Highland Park parade shooting suspect Robert Crimo III charged with 7 counts of murder

'Bobby' Crimo spent weeks planning attack, wore women's clothing to hide facial tattoos, authorities say

Wednesday, July 6, 2022
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Highland Park parade shooting suspect Robert "Bobby" E. Crimo has been charged with 7 counts of first degree murder, Lake County prosecutors said.

HIGHLAND PARK, Ill. (WLS) -- The suspect in the Highland Park parade shooting that left seven people dead and dozens injured planned the attack for weeks in advance and purchased the rifle legally, authorities said Tuesday.

Robert Crimo III, 21, of Highwood is charged with seven counts of first degree murder, Lake County State's Attorney Eric Rinehart said. They said they anticipate dozens more charges to be filed against him in the coming days.

If convicted, Crimo would be given a mandatory life sentence without the possibility of parole, according to Rinehart.

He is due in bond court Wednesday. Prosecutors will ask for him to be held in custody without bond.

Crimo was arrested in Lake Forest Monday night following an hours-long manhunt.

WATCH: Prosecutors announce charges in Highland Park parade shooting

Lake County Major Crimes Task Force spokesman Chris Covelli said at a Tuesday morning press conference that Crimo fired more than 70 rounds into the parade.

Covelli said Crimo planned the shooting for weeks and accessed the rooftop of a building using a fire escape ladder. After the shooting, Crimo left his rifle and climbed down to escape while wearing women's clothing to blend in and hide his facial tattoos, Covelli said.

Covelli said Crimo then went to his mother's house and borrowed her 2010 Honda Fit, which he drove to the Madison, Wisconsin, area before returning to Illinois, where he was spotted and arrested.

The weapon was purchased legally, Covelli said. A second rifle was in the car, which investigators believe was also purchased legally. They also found multiple handguns in the Highwood home where Crimo lived with his uncle.

Crimo's parents released a statement through their attorney Tuesday, saying: "We are all mothers and fathers, sisters and brothers, and this is a terrible tragedy for many families, the victims, the paradegoers, the community, and our own. Our hearts, thoughts, and prayers go out to everybody."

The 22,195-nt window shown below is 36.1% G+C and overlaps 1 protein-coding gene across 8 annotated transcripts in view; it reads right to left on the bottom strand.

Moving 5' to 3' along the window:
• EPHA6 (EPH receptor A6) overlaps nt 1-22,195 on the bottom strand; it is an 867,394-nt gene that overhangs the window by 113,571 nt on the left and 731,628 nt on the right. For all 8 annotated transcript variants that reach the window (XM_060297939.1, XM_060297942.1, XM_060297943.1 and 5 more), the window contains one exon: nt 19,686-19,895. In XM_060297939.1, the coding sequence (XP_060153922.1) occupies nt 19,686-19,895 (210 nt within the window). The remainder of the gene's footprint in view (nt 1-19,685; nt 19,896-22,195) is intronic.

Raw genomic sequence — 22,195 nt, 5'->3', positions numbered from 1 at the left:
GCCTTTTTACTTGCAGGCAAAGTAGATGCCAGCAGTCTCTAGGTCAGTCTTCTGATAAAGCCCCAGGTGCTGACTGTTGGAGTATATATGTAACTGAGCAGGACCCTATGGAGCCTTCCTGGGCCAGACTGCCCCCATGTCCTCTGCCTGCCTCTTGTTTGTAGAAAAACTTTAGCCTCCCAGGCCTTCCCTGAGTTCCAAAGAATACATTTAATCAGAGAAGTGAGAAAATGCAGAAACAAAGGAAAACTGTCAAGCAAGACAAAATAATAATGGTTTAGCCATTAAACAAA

"The parents request that all respect their privacy as they try to sort thru this tragedy."

Police said Tuesday Crimo was involved in two prior incidents in Highland Park, the most recent in September 2019 when a family member called police to report he had a knife collection and "was going to kill everyone," authorities said. Police removed knives from Crimo's possession.

Months earlier, in April 2019, someone called police one week after learning Crimo tried to kill himself, police said. Police spoke with Crimo and his parents and learned mental health professionals were handling the situation.

Officials said three months after the second incident, Crimo obtained a firearm owners ID card after being sponsored by his father. Illinois State Police said "there was insufficient basis to establish a clear and present danger and deny the FOID application."

Authorities said the weapon used in the July 4 shooting was purchased after those incidents.

WATCH: Person of interest in parade shooting placed into custody after chase

Highland Park Mayor Nancy Rotering, speaking to CNN Tuesday morning, recalled meeting him as a young boy.

"He was a Cub Scout in my Cub Scout pack. Many years ago, he was just a little boy, a quiet little boy that I knew," she said. "I see this picture, and through the tattoos I see the little boy. It's heartbreaking. I don't know what got him to this point, but let's ask that question of so many people."

A resident of Highwood for the last two years, Crimo lived in the back apartment of an uncle's home, who said his nephew had recently lost his job at a local Panera. He last saw him the day before the shooting.

"Hi, bye. Yeah, he was fine. Everything was normal," Paul Crimo said. "It's hard. It's-I can't even believe it. And, I mean, I feel sorry for all the other families that lost their lives. The six people. My heart goes out to them and I just feel very bad."

Highland Park parade shooting victims killed ID'd

Cell phone video captured the sound of gunfire during Highland Park's July Fourth parade. Parade-goers were seen taking cover anywhere they could.

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By mid-afternoon Monday, police identified Crimo as a person of interest.

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Crimo's arrest came more than eight hours after the rampage. Bobby Crimo never mentioned political views or talked about weapons or firearms, his uncle said. He has ties to Rockford, De Kalb and Elgin.

Crimo's father, Robert Crimo Jr., had previously run for mayor of Highland Park in 2019, according to three individuals who knew him and public news reporting from the time.

Crimo Jr. was defeated by incumbent Mayor Nancy Rotering, according to ABC7 election results, and only received 28% of the vote.

A local business owner in Highland Park who grew up with Crimo Jr., the father, told ABC News that he was "trying his hardest to help his community" but "probably didn't have that much of a chance."

Residents are still in shock at everything that transpired.

"Thinking about seeing all of my students at the parade, today, and just knowing this is something that they witnessed that they will have to process and go through - it's sickening," witness Lauren Sachs said.

ABC News contributed to this report.